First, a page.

Airport aviation revenues are primarily based on passenger fees (PFC) and/or aircraft landing charges. Some airports are almost totally dependent upon these fees. This means that the only way these airports can realistically increase their revenues is to increase the aviation fees – not a sustainable strategy in the current economic climate.
It is customer spend in the airport that drives non-aeronautical revenues. The customer has the money and is only at an airport to travel not to shop. Many airports report that between 30-50% of all travellers do not buy anything in their airports shops. The problem, as always, is identifying which travelers do not buy!
Our global aviation experience helps our client airports to create strategic advantage – keeping the consumer at the heart of their strategy.
|Increasing Airport Retail Customer Spend||According to Airport Council International figures, “non-aeronautical” revenues derived from sources other than aircraft operation have almost doubled in the last 10 years. Today, many airports consider new products and services as a major opportunity to generate future airport revenue streams. To date, the effort to increase retail revenues has depended solely on traditional marketing techniques, which have been decreasingly effective and not produced expected results. Unfortunately, their efforts are hampered by a lack of customer knowledge. The challenge for airports is to develop insight and knowledge of their customer’s airport retail experience, with the objective to increase the customer’s airport retail spend.|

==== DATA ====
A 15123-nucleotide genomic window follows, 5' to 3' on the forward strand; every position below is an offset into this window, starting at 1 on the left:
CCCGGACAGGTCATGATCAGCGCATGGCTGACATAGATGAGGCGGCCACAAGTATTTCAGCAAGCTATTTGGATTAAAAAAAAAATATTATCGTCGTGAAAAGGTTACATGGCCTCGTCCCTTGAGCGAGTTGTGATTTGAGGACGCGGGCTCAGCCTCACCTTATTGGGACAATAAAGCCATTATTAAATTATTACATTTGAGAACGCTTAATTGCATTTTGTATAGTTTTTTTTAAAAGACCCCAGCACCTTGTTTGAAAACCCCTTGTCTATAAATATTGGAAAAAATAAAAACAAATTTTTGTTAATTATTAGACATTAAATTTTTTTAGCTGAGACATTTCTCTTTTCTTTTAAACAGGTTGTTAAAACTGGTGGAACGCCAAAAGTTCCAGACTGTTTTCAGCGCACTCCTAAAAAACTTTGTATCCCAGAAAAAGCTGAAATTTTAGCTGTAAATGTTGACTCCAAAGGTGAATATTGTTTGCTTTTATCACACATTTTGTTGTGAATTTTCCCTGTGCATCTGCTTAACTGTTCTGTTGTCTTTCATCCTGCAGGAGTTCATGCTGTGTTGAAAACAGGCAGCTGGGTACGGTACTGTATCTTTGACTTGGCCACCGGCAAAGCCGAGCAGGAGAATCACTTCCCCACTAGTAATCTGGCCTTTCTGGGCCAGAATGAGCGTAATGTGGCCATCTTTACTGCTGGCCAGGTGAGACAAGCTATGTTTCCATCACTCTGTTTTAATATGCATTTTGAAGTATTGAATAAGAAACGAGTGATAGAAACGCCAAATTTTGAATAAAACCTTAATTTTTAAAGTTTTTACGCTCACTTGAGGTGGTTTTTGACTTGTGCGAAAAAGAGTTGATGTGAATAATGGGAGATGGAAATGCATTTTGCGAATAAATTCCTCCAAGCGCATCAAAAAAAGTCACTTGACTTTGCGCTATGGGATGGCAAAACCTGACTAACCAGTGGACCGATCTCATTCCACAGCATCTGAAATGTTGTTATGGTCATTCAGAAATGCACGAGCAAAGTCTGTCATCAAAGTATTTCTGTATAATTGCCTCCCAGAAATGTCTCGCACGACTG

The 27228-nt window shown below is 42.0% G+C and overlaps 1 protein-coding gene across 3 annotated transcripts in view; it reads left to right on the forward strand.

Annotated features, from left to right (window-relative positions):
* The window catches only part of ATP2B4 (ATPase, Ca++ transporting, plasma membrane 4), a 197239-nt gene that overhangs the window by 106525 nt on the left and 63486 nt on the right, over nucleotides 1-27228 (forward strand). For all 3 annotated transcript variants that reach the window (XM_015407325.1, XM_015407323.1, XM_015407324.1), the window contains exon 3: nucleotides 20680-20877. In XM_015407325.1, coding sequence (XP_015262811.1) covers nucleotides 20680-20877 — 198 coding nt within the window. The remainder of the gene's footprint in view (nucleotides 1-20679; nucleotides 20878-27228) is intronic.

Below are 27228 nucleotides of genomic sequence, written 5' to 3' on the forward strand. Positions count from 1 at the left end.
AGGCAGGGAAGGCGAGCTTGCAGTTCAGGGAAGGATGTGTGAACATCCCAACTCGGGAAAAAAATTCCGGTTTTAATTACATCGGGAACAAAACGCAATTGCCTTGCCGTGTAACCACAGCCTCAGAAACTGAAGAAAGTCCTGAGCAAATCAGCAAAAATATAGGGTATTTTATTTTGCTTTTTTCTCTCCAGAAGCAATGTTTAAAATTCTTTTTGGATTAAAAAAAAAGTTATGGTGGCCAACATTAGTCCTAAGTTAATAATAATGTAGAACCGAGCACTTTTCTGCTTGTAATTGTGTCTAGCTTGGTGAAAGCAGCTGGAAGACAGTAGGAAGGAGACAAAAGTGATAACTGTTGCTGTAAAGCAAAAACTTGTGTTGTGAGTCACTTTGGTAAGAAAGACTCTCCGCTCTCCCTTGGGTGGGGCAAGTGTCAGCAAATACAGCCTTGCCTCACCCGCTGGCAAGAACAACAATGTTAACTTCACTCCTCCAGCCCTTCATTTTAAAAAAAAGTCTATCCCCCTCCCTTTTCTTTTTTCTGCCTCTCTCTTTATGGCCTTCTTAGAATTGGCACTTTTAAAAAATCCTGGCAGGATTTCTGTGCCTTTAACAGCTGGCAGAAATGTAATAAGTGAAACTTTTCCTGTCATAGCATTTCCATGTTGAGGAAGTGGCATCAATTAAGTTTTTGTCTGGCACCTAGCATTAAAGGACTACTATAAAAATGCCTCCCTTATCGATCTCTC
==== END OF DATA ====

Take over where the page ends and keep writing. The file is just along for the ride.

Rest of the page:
|Customer Mobile Engagement||Consumers, who are increasingly mobile and always connected, behave in a much different manner when it comes to engaging with airports. Today, the apparent failure of in-airport promotions and ‘specials’ stems from a lack of focus on consumer outcomes and attention to the needs of the mobile consumer. It’s been long known that long-term consumer trust and loyalty only comes by building an emotional value exchange with the consumer at all touchpoints in their purchase decision. Mobile technology has enabled more interactive and engaging relationships to be developed. It’s time for airports to adapt to the new consumer. Airports can embrace the mobile consumer and the omni-channel complexity and diversity offered via mobile connectivity.|
|Airport Loyalty Programs||The era and impact of the ‘Frequent Flyer Program’ model and the inexorable shift of the majority of consumers to more personalised, location based and real time marketing will leave little revenue opportunities for airports not in tune with shift in the new consumer demands. The vast majority of consumers now demand a more transparent business environment, in order to justify their spending in airports, now perceived as over-priced and captive environments. It’s been well established that there is a strong link between the way consumers describe their loyalty habits and the way they subsequently buy. It’s time for airports to adapt to the new consumer. Airports can continue with “more of the same” tactics or they make the most of the new opportunities inherent in well-designed and implemented customer programs.|